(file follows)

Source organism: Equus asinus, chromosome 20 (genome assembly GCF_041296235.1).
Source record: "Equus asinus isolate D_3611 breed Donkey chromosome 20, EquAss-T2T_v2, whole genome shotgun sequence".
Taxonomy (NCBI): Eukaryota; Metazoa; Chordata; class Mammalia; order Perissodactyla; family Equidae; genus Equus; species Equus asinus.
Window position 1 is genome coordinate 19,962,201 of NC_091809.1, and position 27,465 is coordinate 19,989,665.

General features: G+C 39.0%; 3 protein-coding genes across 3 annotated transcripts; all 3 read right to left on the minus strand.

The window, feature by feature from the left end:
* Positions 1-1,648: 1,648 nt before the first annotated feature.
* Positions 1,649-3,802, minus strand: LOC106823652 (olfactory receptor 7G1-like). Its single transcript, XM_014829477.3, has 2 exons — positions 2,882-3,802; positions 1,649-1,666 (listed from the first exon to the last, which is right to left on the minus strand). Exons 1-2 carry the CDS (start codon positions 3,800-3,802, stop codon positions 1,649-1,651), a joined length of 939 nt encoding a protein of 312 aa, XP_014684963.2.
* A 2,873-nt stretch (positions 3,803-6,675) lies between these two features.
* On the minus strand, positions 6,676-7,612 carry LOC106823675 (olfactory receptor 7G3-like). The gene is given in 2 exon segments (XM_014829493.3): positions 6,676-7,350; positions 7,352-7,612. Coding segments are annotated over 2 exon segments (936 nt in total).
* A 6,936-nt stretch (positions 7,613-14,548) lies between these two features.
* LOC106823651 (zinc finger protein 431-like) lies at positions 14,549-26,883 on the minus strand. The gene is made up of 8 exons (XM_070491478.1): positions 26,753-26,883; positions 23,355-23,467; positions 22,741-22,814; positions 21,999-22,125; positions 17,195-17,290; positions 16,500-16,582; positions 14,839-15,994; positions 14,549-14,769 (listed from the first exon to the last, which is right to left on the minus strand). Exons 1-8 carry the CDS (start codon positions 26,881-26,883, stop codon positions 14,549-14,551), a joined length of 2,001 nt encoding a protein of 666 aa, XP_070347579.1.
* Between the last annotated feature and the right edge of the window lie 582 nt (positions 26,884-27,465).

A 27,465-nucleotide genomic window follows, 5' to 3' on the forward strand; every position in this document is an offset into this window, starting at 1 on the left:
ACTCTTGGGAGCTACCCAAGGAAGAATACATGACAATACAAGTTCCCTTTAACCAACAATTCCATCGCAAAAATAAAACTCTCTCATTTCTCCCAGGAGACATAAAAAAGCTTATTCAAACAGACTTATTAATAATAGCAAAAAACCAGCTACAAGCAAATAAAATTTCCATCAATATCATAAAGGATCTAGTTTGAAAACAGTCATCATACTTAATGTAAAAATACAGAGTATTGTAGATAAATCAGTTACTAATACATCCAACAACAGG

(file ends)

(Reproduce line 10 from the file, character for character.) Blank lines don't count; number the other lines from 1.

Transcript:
* On the minus strand, positions 6,676-7,612 carry LOC106823675 (olfactory receptor 7G3-like). The gene is given in 2 exon segments (XM_014829493.3): positions 6,676-7,350; positions 7,352-7,612. Coding segments are annotated over 2 exon segments (936 nt in total).